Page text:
The Elder Edda of Saemund Sigfusson

Front Cover
Norroena Society, 1907 - Romances, Old Norse - 345 pages
 

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Contents

I
vii
II
1
III
9
IV
26
V
44
VI
48
VII
53
VIII
57
XXXVII
259
XXXVIII
260
XXXIX
262
XL
263
XLI
265
XLII
266
XLIII
267
XLIV
268

IX
63
X
78
XI
84
XII
95
XIII
102
XIV
109
XV
111
XVI
121
XVII
127
XVIII
137
XIX
144
XX
155
XXI
172
XXII
180
XXIII
186
XXIV
194
XXV
203
XXVI
206
XXVII
210
XXVIII
212
XXIX
213
XXX
219
XXXI
221
XXXII
226
XXXIII
233
XXXIV
248
XXXV
251
XXXVI
256
XLV
269
XLVI
270
XLVII
271
XLVIII
273
XLIX
275
L
277
LI
278
LIII
279
LIV
280
LV
281
LVI
283
LVII
284
LVIII
285
LIX
289
LX
291
LXI
293
LXII
297
LXIII
299
LXIV
300
LXV
313
LXVI
319
LXVII
321
LXVIII
323
LXIX
327
LXX
329
LXXI
331
LXXII
333

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Popular passages

Page 282 - She keeps in a box the apples which the gods, when they feel old age approaching, have only to taste of to become young again. It is in this manner that they will be kept in renovated youth until Ragnarok " ' One of the gods is Heimdall, called also the White God.
Page 306 - is to eat quicker than any one else, and in this I am ready to give a proof against any one here who may choose to compete with me.' " ' That will indeed be a feat,' said Utgard-Loki, ' if thou performest what thou promisest, and it shall be tried forthwith.
Page 318 - Valkyrior, and his ravens; then Frey in his car drawn by Gullinbursti, the boar; Heimdall rode his horse Gulltopp, and Freya drove in her chariot drawn by cats. There were also a great many Frost giants and giants of the mountain present.
Page 284 - Loki is handsome and well made, but of a very fickle mood, and most evil disposition. He surpasses all beings in those arts called Cunning and Perfidy. Many a time has he exposed the gods to very great perils, and often extricated them again by his artifices "
Page 303 - Skrymir soon fell asleep and began to snore strongly; but when Thor tried to open the wallet, he found the giant had tied it up so tight he could not untie a single knot. At last Thor became wroth, and grasping his mallet with both hands he struck a furious blow on the giant's head. Skrymir, awakening, merely asked whether a leaf had not fallen on his head...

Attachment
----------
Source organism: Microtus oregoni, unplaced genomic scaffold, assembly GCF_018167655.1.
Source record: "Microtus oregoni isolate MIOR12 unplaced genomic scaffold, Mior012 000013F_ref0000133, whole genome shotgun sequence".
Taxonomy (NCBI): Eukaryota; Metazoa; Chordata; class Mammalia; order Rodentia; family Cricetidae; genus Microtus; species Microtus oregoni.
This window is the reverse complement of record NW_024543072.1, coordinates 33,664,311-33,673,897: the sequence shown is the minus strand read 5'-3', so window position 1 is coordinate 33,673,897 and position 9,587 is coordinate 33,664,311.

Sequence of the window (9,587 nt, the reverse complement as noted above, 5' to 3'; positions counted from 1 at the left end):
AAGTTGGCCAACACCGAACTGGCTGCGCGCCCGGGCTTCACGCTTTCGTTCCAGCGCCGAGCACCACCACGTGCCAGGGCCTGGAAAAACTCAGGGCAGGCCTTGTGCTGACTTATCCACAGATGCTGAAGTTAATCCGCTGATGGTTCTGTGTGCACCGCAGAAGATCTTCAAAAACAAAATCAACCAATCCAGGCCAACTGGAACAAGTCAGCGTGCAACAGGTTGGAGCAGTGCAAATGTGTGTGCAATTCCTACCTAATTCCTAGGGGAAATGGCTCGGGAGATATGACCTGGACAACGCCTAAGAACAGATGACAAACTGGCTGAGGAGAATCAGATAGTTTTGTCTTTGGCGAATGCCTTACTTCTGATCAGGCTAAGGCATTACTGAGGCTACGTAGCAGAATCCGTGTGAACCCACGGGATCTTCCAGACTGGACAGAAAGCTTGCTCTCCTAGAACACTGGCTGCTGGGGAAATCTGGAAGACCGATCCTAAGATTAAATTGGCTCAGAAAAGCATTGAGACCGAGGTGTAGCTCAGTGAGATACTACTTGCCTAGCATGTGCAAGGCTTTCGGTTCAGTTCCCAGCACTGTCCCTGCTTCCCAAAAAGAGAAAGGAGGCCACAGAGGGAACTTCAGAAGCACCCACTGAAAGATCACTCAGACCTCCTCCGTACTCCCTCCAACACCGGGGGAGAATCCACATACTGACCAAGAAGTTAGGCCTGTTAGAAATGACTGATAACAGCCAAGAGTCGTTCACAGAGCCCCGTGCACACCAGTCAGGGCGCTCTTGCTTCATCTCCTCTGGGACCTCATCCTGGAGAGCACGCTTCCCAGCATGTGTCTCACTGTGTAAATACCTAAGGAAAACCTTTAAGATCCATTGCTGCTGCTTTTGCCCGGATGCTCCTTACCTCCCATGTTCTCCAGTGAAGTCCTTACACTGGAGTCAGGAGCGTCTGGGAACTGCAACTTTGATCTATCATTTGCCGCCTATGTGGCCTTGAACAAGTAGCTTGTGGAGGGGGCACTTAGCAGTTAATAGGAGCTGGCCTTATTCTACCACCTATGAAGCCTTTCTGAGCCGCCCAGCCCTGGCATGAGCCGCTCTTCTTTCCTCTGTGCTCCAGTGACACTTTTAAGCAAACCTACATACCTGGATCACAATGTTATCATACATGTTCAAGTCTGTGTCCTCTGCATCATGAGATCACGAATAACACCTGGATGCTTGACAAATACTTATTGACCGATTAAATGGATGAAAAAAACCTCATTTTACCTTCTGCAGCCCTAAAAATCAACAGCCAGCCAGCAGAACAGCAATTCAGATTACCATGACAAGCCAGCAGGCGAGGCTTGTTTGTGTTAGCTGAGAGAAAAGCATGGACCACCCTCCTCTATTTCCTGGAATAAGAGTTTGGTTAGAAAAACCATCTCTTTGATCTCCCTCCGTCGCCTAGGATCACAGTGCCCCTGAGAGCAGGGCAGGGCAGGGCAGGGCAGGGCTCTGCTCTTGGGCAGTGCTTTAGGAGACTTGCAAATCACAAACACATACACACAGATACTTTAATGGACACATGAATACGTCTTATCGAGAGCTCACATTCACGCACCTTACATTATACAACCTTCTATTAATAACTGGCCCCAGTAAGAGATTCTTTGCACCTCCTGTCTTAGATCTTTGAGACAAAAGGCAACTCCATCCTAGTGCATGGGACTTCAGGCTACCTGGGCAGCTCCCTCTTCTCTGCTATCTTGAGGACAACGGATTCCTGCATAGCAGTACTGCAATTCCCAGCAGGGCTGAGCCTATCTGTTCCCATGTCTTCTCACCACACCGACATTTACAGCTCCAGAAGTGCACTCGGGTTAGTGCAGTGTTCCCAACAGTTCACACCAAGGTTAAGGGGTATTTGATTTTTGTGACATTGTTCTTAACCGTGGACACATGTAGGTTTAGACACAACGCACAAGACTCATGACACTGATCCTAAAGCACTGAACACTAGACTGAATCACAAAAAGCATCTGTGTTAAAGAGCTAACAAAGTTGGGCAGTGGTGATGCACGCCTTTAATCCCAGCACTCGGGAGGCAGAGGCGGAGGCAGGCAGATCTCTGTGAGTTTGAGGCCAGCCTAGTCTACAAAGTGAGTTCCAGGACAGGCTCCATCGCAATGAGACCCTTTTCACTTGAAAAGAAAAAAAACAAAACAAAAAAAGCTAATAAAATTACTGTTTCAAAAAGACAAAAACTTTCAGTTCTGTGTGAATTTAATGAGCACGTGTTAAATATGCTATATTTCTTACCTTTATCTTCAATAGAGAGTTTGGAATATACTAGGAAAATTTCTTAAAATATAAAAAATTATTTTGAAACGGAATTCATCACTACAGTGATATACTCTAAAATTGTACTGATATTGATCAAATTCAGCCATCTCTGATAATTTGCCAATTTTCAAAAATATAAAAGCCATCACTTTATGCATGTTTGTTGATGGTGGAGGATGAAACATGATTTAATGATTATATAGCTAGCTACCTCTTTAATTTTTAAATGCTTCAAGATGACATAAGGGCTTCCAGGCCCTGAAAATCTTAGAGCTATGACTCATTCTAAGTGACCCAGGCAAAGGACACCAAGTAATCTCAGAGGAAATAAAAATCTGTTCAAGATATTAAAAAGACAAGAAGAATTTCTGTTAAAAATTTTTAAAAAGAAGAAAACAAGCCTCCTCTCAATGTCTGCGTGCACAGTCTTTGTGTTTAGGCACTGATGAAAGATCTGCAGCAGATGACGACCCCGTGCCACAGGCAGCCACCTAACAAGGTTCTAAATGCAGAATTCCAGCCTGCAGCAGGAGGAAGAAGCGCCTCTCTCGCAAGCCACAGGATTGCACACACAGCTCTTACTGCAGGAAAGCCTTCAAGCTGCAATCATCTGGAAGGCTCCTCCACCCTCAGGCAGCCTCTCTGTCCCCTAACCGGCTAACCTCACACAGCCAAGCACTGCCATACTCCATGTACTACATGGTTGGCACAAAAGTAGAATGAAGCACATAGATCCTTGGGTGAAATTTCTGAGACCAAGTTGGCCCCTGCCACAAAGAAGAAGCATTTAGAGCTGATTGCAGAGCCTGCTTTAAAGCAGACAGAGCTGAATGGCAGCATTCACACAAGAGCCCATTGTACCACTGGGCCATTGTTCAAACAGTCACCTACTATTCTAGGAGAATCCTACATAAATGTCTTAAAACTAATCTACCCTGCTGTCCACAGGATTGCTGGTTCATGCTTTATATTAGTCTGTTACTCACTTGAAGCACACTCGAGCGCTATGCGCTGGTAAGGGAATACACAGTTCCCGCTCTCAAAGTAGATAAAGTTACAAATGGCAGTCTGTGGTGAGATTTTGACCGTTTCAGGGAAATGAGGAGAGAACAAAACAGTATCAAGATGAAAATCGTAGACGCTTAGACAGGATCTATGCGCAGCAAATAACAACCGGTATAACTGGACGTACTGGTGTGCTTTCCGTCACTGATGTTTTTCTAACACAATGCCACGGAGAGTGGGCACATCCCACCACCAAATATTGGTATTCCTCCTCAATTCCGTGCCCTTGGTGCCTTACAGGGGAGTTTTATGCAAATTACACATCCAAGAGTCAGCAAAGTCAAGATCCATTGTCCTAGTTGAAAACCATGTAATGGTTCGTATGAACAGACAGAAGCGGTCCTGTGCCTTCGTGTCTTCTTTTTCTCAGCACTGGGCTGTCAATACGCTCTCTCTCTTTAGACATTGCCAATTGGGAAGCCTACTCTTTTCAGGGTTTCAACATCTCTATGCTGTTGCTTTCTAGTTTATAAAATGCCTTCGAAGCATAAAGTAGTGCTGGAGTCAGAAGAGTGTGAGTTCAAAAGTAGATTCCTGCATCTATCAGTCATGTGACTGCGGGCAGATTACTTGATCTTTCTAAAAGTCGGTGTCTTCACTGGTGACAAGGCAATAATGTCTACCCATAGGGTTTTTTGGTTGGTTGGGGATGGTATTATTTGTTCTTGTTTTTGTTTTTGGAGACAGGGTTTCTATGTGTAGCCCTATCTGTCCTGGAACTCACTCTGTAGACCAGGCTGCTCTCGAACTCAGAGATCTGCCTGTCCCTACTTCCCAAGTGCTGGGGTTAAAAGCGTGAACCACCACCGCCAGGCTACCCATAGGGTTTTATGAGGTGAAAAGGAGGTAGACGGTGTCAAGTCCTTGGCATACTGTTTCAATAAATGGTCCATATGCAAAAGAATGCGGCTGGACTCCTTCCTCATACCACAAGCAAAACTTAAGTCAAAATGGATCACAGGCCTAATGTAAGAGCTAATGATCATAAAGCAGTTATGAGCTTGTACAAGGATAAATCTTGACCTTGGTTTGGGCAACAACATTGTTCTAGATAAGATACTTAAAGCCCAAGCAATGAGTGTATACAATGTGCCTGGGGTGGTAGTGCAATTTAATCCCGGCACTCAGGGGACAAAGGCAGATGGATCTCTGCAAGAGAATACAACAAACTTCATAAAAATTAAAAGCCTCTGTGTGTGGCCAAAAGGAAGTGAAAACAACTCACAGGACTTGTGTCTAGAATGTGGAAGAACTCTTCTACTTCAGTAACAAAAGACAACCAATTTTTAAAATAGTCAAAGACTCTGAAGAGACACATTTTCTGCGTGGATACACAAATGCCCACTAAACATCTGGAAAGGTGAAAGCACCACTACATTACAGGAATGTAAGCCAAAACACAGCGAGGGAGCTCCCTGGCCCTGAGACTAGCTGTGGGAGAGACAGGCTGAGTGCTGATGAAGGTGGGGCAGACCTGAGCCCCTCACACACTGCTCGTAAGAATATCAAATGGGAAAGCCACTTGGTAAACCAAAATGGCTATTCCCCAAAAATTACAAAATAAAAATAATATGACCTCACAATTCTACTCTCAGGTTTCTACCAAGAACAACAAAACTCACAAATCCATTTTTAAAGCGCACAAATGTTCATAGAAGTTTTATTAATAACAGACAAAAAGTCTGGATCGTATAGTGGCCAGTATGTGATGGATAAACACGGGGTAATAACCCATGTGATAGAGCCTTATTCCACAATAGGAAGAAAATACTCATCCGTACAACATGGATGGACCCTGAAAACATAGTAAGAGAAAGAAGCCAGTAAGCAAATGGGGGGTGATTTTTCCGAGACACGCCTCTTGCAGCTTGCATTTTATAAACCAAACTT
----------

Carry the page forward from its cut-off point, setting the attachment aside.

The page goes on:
Page 286 - out of six things; to wit, the noise made by the footfall of a cat; the beards of women; ; the roots of stones; the sinews of bears; the breath of fish; and the spittle of birds.
Page 286 - Laeding, and thinking that he could never become famous without running some risk, voluntarily submitted to be chained. When the gods told him that they had finished their task, Fenrir shook himself violently, stretched his limbs, rolled on the ground, and at last burst his chains, which flew in pieces all around him. He thus freed himself from Dromi, which gave rise to the proverb "at leysa or la-ftinc/i efta at drepa or droma " (to get loose out of Laeding, or to dash out of Dromi), when anything...
Page 320 - all things in the world, both living and lifeless, weep for him, then shall he return to life ; but if any one thing speak against him or refuse to weep, he shall be kept in Hel.
Page 311 - ... have brought me so near to a great mishap, I would not have suffered thee to enter this time. Know then that I have all along deceived thee by my illusions ; first in the forest, where I tied up the wallet with iron wire so that thou couldst not untie it.
Page 309 - Thor, advancing, put his hand under the cat's belly, and did his utmost to raise him from the floor; but the cat, bending his back, had — notwithstanding all Thor's efforts — only one of his feet lifted up; seeing which, Thor made no further attempt. "This trial has turned out...

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